Investor Appetite Grows for Rights and Rightstech

One of our goals in launching the RightsTech Project was to help draw attention to the growing amount of, as well as the growing need for, investment in the business-to-business layer of the media value chain.

That’s the layer that connects the creative end of the pipeline with the consumer or market-facing end of the chain. It’s the layer where intangible rights are supposed to get translated into tangible forms of commerce so that market demand can be met and authors and rights owners can capture the monetary value of their work, or at least a portion of it.

Hipgnosis Songs Fund CEO Merck Mercuriadis, left, with advistory board member Nile Rodgers

Over the past two decades, both the creative and market-facing ends of the value chain have been utterly transformed, in scale and velocity, by digital technology. But the middle layer, the B2B layer, until recently remained stubbornly analog, opaque and slow. The result was a highly and increasingly inefficient system for translating market transactions into remuneration for creators.

There are many reasons for that inertia. Unlike the creative and market-facing ends of the pipeline, the B2B layers is not governed by ordinary supply and demand but by a complex web of contracts, business arrangements, statute, legal precedence, treaty, and tradition, all of which are difficult and resistant to change.

Even where there has been a will to change, however, the means were often not available, due to a significant under-investment in B2B systems, from both a technological and financial perspective. You can’t simply make old systems run faster; you need new systems, which takes both money and imagination.

More recently, though, that investment has started to come, particularly on the technological side. The gradual construction of a large-scale, cloud-based computing and storage infrastructure has made it economically feasible to develop and deploy the sort of secure, enterprise-scale rights management and payment systems media companies need to cope with the scale and velocity of transactions generated by new modes of content creation and consumption.

The emergence of new technologies such as blockchain and artificial intelligence has also attracted entrepreneurs and developers bent on disrupting — or at least improving upon — legacy systems.

Now, the financial side is starting to catch up. In June, the Hipgnosis Songs Fund successfully raised $260 million through an initial public offering to invest in acquiring song catalogs. The capital raise represents a clear bet not just on the future growth of the subscription streaming business and other new revenue sources for music, but on the capability and capacity to translate those revenue streams into value for rights owners and investors.

This fall is expected to bring an announcement regarding what may be the first rightstech-focused VC fund, led by long-time music industry executive and consultant Göran Andersson and former Armonia Online CEO Virginie Berger. The pair are looking to raise a $50 million war chest, with half to be earmarked for musictech startups and half for non-music focused rightstech ventures.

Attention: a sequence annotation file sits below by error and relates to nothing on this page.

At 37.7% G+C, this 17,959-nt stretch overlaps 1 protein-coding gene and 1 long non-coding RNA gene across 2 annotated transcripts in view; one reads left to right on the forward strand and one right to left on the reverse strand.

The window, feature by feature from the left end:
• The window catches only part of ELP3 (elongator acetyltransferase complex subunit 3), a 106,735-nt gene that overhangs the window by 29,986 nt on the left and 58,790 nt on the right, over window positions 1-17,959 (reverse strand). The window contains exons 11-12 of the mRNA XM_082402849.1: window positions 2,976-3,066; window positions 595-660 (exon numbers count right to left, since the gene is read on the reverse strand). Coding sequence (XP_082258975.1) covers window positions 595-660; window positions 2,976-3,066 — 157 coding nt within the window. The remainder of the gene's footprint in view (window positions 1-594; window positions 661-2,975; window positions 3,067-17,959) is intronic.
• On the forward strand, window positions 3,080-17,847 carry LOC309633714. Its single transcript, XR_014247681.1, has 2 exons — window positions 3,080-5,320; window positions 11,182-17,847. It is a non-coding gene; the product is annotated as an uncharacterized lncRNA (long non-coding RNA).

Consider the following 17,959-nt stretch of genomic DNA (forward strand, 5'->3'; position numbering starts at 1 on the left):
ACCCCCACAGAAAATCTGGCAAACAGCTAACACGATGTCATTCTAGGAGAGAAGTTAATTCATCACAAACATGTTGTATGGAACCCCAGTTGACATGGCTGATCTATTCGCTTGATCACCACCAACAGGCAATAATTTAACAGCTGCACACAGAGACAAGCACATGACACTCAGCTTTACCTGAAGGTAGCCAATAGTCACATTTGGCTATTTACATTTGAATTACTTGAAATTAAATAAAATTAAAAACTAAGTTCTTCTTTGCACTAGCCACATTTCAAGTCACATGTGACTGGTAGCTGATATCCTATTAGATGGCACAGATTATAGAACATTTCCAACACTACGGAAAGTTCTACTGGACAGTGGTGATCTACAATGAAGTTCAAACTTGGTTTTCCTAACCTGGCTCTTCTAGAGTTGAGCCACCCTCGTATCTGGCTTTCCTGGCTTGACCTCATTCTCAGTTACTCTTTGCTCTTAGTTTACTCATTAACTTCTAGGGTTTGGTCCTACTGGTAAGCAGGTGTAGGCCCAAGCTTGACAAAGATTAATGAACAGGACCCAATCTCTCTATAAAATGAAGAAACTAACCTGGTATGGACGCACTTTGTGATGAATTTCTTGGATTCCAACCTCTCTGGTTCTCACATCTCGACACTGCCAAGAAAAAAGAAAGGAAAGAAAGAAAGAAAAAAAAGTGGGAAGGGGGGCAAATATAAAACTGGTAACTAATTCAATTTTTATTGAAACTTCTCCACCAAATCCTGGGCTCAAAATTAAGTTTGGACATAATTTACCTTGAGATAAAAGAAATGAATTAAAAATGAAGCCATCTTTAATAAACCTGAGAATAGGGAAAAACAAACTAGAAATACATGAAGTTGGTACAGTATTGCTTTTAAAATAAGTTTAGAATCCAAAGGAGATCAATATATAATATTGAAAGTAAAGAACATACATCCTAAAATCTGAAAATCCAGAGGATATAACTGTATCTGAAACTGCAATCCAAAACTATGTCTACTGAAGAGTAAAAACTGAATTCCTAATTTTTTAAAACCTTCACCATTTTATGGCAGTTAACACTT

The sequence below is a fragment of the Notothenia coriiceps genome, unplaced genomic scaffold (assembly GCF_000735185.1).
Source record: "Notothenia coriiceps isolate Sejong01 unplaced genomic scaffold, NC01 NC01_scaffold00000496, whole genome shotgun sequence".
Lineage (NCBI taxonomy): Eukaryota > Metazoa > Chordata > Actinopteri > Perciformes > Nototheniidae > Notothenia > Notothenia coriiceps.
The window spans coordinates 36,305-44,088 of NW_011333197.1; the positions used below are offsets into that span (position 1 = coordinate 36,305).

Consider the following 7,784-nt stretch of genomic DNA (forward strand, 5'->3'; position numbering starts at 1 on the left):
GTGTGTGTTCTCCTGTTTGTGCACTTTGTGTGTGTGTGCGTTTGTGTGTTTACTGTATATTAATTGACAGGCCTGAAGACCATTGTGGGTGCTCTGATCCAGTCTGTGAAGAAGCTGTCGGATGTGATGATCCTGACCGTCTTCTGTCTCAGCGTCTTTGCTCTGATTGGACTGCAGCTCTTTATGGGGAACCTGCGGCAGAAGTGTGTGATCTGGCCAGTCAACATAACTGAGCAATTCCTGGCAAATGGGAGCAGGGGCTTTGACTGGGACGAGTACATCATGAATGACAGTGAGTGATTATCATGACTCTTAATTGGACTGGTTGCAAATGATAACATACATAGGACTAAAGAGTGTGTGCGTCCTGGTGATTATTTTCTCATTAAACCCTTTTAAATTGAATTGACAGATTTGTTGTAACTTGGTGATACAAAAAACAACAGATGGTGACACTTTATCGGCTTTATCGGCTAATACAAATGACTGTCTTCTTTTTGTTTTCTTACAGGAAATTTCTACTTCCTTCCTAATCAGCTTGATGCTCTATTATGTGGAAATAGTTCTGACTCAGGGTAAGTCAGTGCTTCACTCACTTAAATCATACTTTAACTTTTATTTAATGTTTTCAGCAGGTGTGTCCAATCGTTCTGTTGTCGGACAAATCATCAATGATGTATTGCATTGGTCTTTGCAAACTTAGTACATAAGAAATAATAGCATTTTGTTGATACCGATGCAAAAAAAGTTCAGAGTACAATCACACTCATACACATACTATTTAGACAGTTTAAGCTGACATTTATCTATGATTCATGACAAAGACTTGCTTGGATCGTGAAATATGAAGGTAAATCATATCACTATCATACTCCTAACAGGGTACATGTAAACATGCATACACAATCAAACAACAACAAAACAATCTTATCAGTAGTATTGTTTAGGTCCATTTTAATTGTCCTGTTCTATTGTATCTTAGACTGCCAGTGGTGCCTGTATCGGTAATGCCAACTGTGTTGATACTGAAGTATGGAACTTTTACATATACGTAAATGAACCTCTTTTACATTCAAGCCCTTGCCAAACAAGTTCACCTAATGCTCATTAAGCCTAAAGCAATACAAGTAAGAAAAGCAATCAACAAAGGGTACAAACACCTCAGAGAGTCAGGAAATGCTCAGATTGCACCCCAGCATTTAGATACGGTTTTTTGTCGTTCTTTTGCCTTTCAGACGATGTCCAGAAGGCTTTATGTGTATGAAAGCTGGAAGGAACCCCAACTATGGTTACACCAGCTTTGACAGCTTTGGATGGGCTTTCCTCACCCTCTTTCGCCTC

This week brought the announcement of a deal by City National Bank to acquire artist payment platform Exactuals, which recently expanded from its base in managing film and television residuals payments into managing music rights and payments.

Exactuals has plans to target additional media businesses with its payments platform in the future as well, according to CEO Mike Hurst, who also foresees increased financial investment in the rights and rights-management space.

“I think you’re going to see increased in investment in the sector for a couple of reasons,” Hurst said in an interview with RightsTech. “Number one is scale. The volume of uses has just exploded and there’s a real need for automation” of business systems to keep up. “Ten or 15 years ago, in the TV business, you had maybe 20 cable channels that wanted four or five movies a year from any given studio and that was your residuals business. It was almost all in the U.S. and the number of deals was very manageable. Today, every country has 100 channels looking for content, and you have global players like Netflix who don’t just want to buy four or five movies, they want everything you’ve made for the past 11 years. So you need systems that are agile and scalable in a way they weren’t before.”

A second factor, Hurst said, has been the emergence of rights as an asset class in themselves.

“These rights have become tradeable commodities and there’s just a huge amount of rights changing hands now,” he said. “Moving these assets around is very difficult, because of the scale and because there are a lot of moving parts.”

Hurst also sees several factors likely to attract financial investors to the sector as well.

“The returns [for investors] can be very good, it’s a more interesting business than 10-year treasury notes, and the streaming business is exploding,” he said. “So, even if you think you’re paying a high multiple [for rights] today, in five years it could turn into a really tremendous investment.”